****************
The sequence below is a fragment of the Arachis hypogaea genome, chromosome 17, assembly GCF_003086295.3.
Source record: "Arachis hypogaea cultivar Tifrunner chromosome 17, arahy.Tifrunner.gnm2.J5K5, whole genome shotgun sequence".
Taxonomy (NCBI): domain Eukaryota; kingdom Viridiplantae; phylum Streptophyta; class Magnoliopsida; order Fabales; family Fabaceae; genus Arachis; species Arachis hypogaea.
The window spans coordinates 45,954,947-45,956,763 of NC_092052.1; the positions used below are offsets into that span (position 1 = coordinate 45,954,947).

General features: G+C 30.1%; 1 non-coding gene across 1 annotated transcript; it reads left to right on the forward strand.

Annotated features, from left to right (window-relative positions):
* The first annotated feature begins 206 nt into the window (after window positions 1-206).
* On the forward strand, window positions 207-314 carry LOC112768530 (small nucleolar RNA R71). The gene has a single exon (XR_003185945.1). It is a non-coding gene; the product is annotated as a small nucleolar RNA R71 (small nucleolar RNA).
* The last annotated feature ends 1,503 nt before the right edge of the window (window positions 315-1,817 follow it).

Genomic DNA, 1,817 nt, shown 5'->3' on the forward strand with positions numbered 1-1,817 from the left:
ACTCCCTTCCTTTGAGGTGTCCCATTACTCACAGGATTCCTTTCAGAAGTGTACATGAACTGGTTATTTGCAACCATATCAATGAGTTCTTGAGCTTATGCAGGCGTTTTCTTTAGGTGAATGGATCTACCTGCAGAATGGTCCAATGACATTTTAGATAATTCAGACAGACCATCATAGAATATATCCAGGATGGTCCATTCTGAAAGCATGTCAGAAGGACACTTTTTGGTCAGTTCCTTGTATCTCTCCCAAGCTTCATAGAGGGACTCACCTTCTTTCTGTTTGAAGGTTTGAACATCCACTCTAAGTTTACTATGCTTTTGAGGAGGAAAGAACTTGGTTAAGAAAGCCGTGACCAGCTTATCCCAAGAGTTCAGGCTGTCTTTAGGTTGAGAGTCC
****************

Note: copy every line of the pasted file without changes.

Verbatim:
The sequence below is a fragment of the Arachis hypogaea genome, chromosome 17, assembly GCF_003086295.3.
Source record: "Arachis hypogaea cultivar Tifrunner chromosome 17, arahy.Tifrunner.gnm2.J5K5, whole genome shotgun sequence".
Taxonomy (NCBI): domain Eukaryota; kingdom Viridiplantae; phylum Streptophyta; class Magnoliopsida; order Fabales; family Fabaceae; genus Arachis; species Arachis hypogaea.
The window spans coordinates 45,954,947-45,956,763 of NC_092052.1; the positions used below are offsets into that span (position 1 = coordinate 45,954,947).

General features: G+C 30.1%; 1 non-coding gene across 1 annotated transcript; it reads left to right on the forward strand.

Annotated features, from left to right (window-relative positions):
* The first annotated feature begins 206 nt into the window (after window positions 1-206).
* On the forward strand, window positions 207-314 carry LOC112768530 (small nucleolar RNA R71). The gene has a single exon (XR_003185945.1). It is a non-coding gene; the product is annotated as a small nucleolar RNA R71 (small nucleolar RNA).
* The last annotated feature ends 1,503 nt before the right edge of the window (window positions 315-1,817 follow it).

Genomic DNA, 1,817 nt, shown 5'->3' on the forward strand with positions numbered 1-1,817 from the left:
ACTCCCTTCCTTTGAGGTGTCCCATTACTCACAGGATTCCTTTCAGAAGTGTACATGAACTGGTTATTTGCAACCATATCAATGAGTTCTTGAGCTTATGCAGGCGTTTTCTTTAGGTGAATGGATCTACCTGCAGAATGGTCCAATGACATTTTAGATAATTCAGACAGACCATCATAGAATATATCCAGGATGGTCCATTCTGAAAGCATGTCAGAAGGACACTTTTTGGTCAGTTCCTTGTATCTCTCCCAAGCTTCATAGAGGGACTCACCTTCTTTCTGTTTGAAGGTTTGAACATCCACTCTAAGTTTACTATGCTTTTGAGGAGGAAAGAACTTGGTTAAGAAAGCCGTGACCAGCTTATCCCAAGAGTTCAGGCTGTCTTTAGGTTGAGAGTCC